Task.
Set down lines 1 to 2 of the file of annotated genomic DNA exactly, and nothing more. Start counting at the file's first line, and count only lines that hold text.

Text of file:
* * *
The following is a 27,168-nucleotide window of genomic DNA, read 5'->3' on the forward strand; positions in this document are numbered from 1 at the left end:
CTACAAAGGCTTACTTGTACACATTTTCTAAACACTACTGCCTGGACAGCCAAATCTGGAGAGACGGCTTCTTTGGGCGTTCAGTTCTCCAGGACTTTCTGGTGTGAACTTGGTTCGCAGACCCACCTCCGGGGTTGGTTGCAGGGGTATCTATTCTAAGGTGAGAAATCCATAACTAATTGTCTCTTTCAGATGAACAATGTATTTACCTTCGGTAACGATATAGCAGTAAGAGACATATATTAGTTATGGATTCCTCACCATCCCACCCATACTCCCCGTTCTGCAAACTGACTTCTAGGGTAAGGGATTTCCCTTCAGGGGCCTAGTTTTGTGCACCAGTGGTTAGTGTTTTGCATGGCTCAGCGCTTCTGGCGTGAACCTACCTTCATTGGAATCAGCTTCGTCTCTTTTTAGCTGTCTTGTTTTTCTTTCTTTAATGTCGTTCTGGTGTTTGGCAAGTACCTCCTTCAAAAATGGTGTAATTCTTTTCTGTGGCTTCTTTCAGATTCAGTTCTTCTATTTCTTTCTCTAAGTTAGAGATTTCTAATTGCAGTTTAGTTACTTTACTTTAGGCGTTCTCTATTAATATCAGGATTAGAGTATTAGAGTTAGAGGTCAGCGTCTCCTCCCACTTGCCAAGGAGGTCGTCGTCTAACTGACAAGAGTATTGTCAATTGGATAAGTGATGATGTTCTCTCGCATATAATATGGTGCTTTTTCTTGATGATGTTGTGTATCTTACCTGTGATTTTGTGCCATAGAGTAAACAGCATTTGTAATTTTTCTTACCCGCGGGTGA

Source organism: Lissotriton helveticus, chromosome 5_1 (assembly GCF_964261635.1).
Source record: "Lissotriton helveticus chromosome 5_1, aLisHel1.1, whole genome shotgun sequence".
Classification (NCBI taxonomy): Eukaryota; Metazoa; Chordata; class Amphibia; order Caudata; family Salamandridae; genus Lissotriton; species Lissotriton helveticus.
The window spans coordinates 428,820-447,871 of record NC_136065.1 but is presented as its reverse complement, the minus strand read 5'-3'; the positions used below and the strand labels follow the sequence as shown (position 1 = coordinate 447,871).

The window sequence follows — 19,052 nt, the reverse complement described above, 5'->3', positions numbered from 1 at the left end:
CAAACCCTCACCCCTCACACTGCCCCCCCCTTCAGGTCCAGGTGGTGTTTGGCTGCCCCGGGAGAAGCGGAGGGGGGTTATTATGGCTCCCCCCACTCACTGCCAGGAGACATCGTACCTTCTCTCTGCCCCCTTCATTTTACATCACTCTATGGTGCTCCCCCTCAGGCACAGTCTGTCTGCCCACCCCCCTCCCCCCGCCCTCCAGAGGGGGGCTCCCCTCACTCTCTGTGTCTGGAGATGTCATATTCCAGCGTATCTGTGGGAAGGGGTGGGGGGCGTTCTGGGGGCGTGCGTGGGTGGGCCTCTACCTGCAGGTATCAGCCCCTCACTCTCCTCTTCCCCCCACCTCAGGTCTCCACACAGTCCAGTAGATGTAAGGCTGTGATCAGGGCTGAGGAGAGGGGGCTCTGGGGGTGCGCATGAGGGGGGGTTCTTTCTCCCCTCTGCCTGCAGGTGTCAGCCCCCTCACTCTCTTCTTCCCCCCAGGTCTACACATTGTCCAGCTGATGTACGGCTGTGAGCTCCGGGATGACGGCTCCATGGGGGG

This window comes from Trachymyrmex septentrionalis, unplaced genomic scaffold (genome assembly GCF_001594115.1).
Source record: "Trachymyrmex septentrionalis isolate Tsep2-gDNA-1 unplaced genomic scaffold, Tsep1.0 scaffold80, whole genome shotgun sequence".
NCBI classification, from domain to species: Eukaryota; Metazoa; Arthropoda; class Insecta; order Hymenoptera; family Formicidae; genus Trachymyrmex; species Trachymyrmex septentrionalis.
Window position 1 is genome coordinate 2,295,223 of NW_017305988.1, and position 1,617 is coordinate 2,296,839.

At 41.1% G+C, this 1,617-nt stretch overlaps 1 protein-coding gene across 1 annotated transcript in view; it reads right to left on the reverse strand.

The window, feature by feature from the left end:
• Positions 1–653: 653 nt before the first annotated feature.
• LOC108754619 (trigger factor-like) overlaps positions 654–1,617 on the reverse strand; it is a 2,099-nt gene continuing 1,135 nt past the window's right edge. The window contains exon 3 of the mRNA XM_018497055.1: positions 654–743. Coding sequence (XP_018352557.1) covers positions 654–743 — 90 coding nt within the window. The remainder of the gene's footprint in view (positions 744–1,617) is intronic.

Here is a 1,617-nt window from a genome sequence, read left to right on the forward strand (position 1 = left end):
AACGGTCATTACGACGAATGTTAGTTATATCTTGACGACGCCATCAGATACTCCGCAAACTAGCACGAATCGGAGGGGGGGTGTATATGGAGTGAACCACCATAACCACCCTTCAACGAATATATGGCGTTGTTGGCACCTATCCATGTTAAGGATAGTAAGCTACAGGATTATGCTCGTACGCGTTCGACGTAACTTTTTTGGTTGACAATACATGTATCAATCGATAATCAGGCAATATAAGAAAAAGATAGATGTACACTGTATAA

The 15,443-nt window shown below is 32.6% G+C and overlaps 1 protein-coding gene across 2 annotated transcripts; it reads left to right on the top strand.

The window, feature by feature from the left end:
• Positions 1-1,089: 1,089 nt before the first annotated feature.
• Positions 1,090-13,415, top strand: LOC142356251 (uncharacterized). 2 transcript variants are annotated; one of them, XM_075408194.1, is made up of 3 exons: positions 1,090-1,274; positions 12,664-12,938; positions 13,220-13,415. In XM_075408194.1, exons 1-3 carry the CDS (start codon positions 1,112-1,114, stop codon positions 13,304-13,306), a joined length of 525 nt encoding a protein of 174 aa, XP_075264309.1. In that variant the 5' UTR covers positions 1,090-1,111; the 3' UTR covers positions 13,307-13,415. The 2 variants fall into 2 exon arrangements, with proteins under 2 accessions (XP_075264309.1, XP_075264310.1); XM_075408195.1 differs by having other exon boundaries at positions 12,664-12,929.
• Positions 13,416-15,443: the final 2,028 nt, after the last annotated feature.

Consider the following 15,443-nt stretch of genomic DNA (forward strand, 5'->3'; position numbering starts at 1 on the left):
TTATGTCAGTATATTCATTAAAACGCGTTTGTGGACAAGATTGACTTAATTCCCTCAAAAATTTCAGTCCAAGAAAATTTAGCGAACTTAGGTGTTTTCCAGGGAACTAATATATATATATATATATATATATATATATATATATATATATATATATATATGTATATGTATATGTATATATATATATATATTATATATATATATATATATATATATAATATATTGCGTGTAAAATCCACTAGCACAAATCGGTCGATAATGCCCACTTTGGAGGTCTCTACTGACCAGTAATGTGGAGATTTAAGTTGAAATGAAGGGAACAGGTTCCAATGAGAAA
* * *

The following is a 27,168-nucleotide window of genomic DNA, read 5'->3' on the forward strand; positions in this document are numbered from 1 at the left end:
CTACAAAGGCTTACTTGTACACATTTTCTAAACACTACTGCCTGGACAGCCAAATCTGGAGAGACGGCTTCTTTGGGCGTTCAGTTCTCCAGGACTTTCTGGTGTGAACTTGGTTCGCAGACCCACCTCCGGGGTTGGTTGCAGGGGTATCTATTCTAAGGTGAGAAATCCATAACTAATTGTCTCTTTCAGATGAACAATGTATTTACCTTCGGTAACGATATAGCAGTAAGAGACATATATTAGTTATGGATTCCTCACCATCCCACCCATACTCCCCGTTCTGCAAACTGACTTCTAGGGTAAGGGATTTCCCTTCAGGGGCCTAGTTTTGTGCACCAGTGGTTAGTGTTTTGCATGGCTCAGCGCTTCTGGCGTGAACCTACCTTCATTGGAATCAGCTTCGTCTCTTTTTAGCTGTCTTGTTTTTCTTTCTTTAATGTCGTTCTGGTGTTTGGCAAGTACCTCCTTCAAAAATGGTGTAATTCTTTTCTGTGGCTTCTTTCAGATTCAGTTCTTCTATTTCTTTCTCTAAGTTAGAGATTTCTAATTGCAGTTTAGTTACTTTACTTTAGGCGTTCTCTATTAATATCAGGATTAGAGTATTAGAGTTAGAGGTCAGCGTCTCCTCCCACTTGCCAAGGAGGTCGTCGTCTAACTGACAAGAGTATTGTCAATTGGATAAGTGATGATGTTCTCTCGCATATAATATGGTGCTTTTTCTTGATGATGTTGTGTATCTTACCTGTGATTTTGTGCCATAGAGTAAACAGCATTTGTAATTTTTCTTACCCGCGGGTGA